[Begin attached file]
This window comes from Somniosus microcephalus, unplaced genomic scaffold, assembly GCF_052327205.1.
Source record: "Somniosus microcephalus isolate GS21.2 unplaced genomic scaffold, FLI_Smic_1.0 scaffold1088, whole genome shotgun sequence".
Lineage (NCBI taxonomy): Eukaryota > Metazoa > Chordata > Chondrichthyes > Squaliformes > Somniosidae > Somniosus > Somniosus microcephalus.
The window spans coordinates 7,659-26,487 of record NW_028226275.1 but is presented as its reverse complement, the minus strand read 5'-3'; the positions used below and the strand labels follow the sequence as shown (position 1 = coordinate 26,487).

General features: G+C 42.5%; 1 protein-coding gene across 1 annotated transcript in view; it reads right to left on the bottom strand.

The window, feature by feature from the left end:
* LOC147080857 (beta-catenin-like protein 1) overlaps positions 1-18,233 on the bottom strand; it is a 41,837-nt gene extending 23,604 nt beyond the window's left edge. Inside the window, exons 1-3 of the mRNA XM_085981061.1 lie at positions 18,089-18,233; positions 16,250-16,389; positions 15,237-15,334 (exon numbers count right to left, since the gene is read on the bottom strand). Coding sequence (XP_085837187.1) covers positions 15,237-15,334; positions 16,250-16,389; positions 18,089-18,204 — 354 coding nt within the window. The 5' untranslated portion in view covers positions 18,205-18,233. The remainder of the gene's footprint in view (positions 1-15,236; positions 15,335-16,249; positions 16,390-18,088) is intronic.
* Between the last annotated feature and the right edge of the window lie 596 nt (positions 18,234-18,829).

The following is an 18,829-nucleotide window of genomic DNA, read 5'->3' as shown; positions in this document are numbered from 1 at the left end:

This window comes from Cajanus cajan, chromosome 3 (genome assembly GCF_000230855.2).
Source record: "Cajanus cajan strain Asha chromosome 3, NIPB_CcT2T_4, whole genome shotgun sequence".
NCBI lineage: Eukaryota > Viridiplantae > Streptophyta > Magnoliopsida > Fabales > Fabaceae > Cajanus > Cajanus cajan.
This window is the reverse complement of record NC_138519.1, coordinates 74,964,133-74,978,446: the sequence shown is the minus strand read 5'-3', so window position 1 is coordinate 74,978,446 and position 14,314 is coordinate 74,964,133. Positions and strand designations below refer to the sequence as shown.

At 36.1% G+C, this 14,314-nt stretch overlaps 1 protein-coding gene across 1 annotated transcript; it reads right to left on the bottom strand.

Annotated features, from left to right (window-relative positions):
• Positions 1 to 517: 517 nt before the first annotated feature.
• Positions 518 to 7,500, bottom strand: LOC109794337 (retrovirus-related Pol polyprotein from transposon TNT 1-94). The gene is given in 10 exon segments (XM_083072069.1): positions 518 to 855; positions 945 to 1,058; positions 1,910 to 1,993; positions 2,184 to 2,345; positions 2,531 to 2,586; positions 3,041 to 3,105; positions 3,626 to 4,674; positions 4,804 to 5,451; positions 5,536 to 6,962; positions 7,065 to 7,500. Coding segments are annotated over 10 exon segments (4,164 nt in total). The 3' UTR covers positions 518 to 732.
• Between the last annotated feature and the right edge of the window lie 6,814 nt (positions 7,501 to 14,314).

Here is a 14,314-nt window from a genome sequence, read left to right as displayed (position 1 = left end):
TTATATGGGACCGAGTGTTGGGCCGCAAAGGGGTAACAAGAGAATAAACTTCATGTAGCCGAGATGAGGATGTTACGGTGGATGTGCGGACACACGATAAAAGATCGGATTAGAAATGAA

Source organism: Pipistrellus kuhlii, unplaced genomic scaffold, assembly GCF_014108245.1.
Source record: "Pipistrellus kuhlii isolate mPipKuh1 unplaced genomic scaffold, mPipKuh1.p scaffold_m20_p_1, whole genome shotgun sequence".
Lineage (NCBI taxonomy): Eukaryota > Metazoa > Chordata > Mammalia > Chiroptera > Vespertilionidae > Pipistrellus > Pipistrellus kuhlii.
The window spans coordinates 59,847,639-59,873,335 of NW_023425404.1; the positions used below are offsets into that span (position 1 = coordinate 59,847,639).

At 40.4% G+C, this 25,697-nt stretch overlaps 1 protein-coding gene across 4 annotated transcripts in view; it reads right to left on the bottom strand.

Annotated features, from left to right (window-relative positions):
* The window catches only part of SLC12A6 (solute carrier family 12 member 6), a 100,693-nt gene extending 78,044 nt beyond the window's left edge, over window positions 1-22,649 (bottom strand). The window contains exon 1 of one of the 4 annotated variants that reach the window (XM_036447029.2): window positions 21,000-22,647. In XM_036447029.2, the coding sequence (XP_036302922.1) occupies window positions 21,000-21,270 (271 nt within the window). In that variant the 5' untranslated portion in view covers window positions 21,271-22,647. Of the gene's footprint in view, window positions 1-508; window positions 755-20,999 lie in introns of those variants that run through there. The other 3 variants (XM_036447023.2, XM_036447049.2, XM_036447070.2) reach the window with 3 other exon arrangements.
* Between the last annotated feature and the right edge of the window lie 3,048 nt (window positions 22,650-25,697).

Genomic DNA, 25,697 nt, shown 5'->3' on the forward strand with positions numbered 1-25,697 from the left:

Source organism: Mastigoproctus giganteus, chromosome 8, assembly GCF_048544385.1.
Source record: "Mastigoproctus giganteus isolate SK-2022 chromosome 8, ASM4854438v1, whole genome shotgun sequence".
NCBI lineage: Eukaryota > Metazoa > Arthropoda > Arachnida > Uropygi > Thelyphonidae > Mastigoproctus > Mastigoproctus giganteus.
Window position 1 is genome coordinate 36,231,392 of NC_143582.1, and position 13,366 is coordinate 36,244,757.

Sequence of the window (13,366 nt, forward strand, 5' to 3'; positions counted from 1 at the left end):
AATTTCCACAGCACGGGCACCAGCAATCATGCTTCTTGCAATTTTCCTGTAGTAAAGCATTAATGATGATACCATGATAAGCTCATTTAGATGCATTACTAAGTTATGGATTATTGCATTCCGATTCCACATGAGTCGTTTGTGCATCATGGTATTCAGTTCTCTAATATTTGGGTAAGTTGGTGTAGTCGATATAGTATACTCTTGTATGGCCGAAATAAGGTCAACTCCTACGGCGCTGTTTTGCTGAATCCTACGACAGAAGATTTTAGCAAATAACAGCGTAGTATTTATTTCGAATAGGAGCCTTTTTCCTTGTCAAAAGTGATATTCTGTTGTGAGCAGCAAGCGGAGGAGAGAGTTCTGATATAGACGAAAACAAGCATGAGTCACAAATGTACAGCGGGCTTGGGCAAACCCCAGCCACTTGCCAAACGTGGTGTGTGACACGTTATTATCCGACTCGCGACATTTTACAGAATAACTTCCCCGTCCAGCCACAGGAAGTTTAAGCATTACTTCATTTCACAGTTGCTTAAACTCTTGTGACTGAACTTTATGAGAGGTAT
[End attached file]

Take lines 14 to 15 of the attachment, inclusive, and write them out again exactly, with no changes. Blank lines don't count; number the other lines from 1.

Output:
At 36.1% G+C, this 14,314-nt stretch overlaps 1 protein-coding gene across 1 annotated transcript; it reads right to left on the bottom strand.

Annotated features, from left to right (window-relative positions):